A small group found that the darkest of times was not the time to sleep. It was the time to plot a revolution and start a new company. While the powerful were distracted – others saw opportunity. That is what was happening in October 2008. As I have written in the past, we are on the verge of significant shift in the structure of the network. It is not clear who the winners will be. The manner in which Arista is affecting the venture capital community is in the terms of lost opportunity. Arista is aggressively marketing the company to the investment community and I suspect they will have large and successful IPO in 2012 – an IPO in which no VCs will participate and no LPs will receive shares. I have seen only one other early stage startup in the datacenter space. There are two others that I know of marketing an A round, but the game is afoot and the clock is ticking. This is not some Openflow appliance game; I am referring to a big league game for real estate in the datacenter – the skyscrapers of the future. If this was 1992 or 1998 there would be 6-10 players in the space – but it is 2011 and it is hard to find players for the big game.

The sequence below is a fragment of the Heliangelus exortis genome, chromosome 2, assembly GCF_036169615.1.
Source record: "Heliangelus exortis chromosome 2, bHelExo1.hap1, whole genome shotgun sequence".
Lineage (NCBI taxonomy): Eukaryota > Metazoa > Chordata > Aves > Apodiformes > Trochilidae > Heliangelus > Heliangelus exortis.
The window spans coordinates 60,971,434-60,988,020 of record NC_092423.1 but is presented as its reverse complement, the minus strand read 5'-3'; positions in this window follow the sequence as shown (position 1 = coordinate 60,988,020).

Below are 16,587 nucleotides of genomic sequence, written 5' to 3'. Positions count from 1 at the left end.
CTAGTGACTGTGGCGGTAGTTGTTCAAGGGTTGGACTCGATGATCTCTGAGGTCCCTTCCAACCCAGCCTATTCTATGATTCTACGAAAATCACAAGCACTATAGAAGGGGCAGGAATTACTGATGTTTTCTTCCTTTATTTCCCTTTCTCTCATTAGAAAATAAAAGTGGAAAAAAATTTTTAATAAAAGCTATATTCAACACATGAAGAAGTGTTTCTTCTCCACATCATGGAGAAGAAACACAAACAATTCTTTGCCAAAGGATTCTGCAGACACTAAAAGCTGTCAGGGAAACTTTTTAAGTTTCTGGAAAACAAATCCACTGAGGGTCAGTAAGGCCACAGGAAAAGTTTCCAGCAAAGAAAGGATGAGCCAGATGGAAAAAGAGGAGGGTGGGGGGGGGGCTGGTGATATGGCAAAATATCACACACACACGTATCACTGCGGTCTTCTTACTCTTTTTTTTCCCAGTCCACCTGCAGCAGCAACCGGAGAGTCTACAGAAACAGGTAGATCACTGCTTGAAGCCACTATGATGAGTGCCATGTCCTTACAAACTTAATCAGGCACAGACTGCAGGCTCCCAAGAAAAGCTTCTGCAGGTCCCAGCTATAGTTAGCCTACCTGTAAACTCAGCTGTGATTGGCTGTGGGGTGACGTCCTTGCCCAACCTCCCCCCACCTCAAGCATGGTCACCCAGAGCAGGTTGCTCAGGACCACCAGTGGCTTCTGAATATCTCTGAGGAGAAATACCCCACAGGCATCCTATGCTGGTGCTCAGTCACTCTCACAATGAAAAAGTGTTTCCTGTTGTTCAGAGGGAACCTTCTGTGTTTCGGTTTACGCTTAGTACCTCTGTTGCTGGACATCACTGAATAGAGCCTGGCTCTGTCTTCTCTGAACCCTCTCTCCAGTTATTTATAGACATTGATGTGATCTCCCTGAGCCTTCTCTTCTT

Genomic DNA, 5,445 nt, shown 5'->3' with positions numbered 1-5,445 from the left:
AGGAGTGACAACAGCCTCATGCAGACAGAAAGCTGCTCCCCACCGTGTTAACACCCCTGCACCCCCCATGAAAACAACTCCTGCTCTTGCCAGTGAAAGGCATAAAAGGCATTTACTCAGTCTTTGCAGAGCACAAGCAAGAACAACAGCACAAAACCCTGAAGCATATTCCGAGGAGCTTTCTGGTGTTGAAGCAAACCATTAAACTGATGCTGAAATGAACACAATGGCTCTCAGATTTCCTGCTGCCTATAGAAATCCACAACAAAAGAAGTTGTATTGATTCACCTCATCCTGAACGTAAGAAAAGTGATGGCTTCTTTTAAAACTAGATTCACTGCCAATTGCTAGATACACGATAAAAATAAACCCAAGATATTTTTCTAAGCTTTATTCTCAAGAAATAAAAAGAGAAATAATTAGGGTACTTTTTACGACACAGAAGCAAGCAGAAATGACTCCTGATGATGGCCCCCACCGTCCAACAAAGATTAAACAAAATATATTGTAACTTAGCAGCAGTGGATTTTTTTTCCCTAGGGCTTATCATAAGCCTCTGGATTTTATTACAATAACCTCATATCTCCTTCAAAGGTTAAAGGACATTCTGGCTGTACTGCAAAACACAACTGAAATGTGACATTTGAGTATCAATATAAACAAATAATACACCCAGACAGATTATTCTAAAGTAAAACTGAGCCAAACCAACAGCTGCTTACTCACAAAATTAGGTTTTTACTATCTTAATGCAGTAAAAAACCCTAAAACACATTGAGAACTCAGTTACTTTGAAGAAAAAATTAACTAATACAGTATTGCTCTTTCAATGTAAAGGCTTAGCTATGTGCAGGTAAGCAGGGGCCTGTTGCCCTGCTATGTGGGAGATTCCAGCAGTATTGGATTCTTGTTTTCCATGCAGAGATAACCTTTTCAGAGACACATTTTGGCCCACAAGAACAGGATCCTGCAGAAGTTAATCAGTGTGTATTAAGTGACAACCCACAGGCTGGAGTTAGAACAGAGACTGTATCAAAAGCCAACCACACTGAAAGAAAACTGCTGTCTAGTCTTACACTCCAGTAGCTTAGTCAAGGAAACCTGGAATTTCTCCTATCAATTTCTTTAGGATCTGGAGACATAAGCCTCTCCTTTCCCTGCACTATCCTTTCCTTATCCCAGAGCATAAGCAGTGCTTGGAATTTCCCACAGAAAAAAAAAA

I wrote this in early 2006 and without being around any of the events in October 2008, I would hypothesize that this is what was happening. “The victors in any revolution are the companies that are led by great leaders who understand the cycle of change and strategize not for victory on the day of revolution, but for victory in [end]. When Microsoft becomes an old regime and the conditions required to support a new revolution materialize, revolutionaries will come forth. Even today there are revolutionaries who operate in fear of Microsoft. Similar to the formative years that shaped a young Bill Gates; the new revolutionaries might be students at Harvard, MIT, and Stanford or located in far away places such as Moscow, India, and China. They might even be employees of Microsoft. At night they clandestinely plot the downfall of Microsoft in darkened basements of their homes, fearing that Microsoft will not discover their treacherous plots for they know it will cost them their jobs. This is where revolutions begin. They begin with the revolutionary who is motivated by the quest for change, the desire for power, and the belief in a higher ideal, a better plane of existence that in the end will provide some form of social justice and personal satisfaction. Revolutions start when people create a solution to a complex problem. The people working inside Google are clearly revolutionaries who are planning to attack Microsoft from outside the computer operating system. Google’s strategy looks very much like the new generation of service providers who want to offer a service without owning a network. Google is looking to create applications that reside in the web and do not require a specific operating system. If Google can find a way to bypass Microsoft’s core advantage in their dominance of the personal computer operating system and productivity application markets, it will mean that Microsoft will have a major revolution to endure. The United States is born from revolution. We have adopted an economic structure that is not perfect, but it fosters change. The United States changes its government every two to four years. We have a predicable timeline of points when change might occur, called elections. We have an economic system that rewards success and punishes failure. We have a private equity mechanism in place that encourages risk, supports revolutions, and rewards success. “…in America you can drop out of college and start Microsoft, Oracle or Dell. You can get a “C” grade at the Yale School of Management and still launch FedEx. You can dropkick your Ph.D. pursuit and start Google,” [see Rich Karlgaard, Why we Need Startups, Forbes, July 21, 2003]. The result is a nation-state that is far from perfect, but has an infrastructure in place that supports change and revolutions. The roots of this system can be traced back to the Sons of Liberty in Boston during the years leading up to the American Revolution. The people that confronted the government in London found their financial backing from private funds within the American colonies. Privately raised funds were not being used to start a new biotech startup on the banks of the Charles River in 1775, but they were being used to fund the active opposition to General Gage, his military forces in Boston, and the English Monarchy of King George the III. This is how wealth, revolution, and ideas are linked.”